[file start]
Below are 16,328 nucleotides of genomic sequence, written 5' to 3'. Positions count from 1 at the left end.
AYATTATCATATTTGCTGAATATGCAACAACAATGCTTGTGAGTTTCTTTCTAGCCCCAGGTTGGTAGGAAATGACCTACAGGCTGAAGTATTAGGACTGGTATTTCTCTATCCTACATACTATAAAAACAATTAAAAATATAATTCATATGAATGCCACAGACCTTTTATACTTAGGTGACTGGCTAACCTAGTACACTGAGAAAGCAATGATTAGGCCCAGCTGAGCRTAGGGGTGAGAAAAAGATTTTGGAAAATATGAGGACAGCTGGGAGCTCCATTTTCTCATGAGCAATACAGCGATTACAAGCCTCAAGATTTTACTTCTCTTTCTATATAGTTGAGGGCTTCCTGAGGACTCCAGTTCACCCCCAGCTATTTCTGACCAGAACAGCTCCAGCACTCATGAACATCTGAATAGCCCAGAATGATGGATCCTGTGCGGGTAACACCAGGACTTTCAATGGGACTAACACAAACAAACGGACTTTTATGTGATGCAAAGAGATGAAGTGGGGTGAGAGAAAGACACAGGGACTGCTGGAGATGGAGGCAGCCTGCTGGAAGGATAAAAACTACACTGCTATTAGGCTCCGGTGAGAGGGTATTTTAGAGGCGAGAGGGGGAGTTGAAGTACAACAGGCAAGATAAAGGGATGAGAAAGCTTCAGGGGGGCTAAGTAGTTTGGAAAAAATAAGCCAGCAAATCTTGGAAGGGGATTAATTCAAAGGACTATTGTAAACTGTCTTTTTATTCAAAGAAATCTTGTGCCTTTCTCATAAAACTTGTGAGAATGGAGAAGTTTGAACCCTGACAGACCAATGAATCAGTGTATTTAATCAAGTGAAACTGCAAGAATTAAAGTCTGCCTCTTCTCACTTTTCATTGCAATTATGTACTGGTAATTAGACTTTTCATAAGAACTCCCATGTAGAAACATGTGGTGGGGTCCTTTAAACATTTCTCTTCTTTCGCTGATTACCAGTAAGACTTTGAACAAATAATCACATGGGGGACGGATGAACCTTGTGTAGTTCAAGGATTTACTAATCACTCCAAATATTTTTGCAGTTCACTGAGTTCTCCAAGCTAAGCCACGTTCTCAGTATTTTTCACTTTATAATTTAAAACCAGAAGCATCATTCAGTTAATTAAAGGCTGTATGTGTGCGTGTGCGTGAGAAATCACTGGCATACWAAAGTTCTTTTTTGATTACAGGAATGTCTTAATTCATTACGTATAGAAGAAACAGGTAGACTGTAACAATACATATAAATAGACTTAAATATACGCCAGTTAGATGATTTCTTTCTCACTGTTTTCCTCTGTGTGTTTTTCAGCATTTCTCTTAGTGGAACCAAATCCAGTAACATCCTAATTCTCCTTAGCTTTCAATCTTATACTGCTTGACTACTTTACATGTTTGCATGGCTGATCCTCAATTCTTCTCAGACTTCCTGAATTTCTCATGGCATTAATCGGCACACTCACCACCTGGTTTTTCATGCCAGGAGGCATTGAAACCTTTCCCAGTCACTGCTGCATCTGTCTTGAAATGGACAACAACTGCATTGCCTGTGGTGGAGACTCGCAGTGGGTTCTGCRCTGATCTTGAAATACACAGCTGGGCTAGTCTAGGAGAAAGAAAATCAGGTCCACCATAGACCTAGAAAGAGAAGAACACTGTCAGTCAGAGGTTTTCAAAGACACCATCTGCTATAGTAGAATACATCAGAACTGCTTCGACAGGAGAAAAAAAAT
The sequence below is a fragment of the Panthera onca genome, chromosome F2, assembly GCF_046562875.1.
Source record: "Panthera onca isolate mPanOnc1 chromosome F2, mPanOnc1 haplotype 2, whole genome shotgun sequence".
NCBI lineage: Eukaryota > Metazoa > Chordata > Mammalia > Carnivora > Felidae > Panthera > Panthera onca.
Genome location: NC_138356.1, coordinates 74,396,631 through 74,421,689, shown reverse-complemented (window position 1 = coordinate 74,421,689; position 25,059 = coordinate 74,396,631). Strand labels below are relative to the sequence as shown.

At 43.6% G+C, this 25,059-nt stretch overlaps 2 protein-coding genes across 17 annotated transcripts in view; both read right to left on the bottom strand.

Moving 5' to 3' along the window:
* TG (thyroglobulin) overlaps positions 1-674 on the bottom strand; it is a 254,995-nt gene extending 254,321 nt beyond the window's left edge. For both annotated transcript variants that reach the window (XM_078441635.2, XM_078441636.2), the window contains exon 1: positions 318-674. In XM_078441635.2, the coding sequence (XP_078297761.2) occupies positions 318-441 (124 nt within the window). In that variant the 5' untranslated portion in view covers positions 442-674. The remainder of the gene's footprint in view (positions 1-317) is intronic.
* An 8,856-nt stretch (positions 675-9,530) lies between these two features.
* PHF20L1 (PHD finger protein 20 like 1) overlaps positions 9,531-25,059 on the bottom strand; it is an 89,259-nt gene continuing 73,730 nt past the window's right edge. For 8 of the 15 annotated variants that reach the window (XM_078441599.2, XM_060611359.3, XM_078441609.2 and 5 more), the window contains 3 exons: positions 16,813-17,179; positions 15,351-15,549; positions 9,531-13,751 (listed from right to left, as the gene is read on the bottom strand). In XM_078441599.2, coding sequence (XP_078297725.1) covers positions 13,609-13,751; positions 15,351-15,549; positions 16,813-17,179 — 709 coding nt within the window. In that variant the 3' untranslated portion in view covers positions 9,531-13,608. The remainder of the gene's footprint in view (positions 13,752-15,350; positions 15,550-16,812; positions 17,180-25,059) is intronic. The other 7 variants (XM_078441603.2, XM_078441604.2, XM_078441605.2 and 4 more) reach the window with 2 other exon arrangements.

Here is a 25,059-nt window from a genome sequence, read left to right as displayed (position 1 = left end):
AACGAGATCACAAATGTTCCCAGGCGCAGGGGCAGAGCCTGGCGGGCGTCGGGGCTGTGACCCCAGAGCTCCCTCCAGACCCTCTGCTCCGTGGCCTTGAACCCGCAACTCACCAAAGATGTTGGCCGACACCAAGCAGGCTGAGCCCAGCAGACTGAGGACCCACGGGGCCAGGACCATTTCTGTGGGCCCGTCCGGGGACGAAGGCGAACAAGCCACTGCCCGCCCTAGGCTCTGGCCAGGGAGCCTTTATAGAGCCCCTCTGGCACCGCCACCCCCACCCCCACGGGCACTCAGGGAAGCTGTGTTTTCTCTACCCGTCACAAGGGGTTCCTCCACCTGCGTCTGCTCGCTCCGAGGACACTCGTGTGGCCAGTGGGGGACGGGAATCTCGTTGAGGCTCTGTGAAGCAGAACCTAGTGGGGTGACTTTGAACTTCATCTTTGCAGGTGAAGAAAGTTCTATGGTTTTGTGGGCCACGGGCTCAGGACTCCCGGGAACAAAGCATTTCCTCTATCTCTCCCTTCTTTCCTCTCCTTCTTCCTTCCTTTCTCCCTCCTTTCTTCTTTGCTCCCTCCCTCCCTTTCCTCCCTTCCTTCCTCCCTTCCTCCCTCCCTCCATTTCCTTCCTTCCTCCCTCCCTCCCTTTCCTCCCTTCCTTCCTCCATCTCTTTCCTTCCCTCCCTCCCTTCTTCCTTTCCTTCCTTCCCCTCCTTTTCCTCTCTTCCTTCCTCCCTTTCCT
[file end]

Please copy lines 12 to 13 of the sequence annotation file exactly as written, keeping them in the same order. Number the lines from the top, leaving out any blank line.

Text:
Here is a 25,059-nt window from a genome sequence, read left to right as displayed (position 1 = left end):
AACGAGATCACAAATGTTCCCAGGCGCAGGGGCAGAGCCTGGCGGGCGTCGGGGCTGTGACCCCAGAGCTCCCTCCAGACCCTCTGCTCCGTGGCCTTGAACCCGCAACTCACCAAAGATGTTGGCCGACACCAAGCAGGCTGAGCCCAGCAGACTGAGGACCCACGGGGCCAGGACCATTTCTGTGGGCCCGTCCGGGGACGAAGGCGAACAAGCCACTGCCCGCCCTAGGCTCTGGCCAGGGAGCCTTTATAGAGCCCCTCTGGCACCGCCACCCCCACCCCCACGGGCACTCAGGGAAGCTGTGTTTTCTCTACCCGTCACAAGGGGTTCCTCCACCTGCGTCTGCTCGCTCCGAGGACACTCGTGTGGCCAGTGGGGGACGGGAATCTCGTTGAGGCTCTGTGAAGCAGAACCTAGTGGGGTGACTTTGAACTTCATCTTTGCAGGTGAAGAAAGTTCTATGGTTTTGTGGGCCACGGGCTCAGGACTCCCGGGAACAAAGCATTTCCTCTATCTCTCCCTTCTTTCCTCTCCTTCTTCCTTCCTTTCTCCCTCCTTTCTTCTTTGCTCCCTCCCTCCCTTTCCTCCCTTCCTTCCTCCCTTCCTCCCTCCCTCCATTTCCTTCCTTCCTCCCTCCCTCCCTTTCCTCCCTTCCTTCCTCCATCTCTTTCCTTCCCTCCCTCCCTTCTTCCTTTCCTTCCTTCCCCTCCTTTTCCTCTCTTCCTTCCTCCCTTTCCT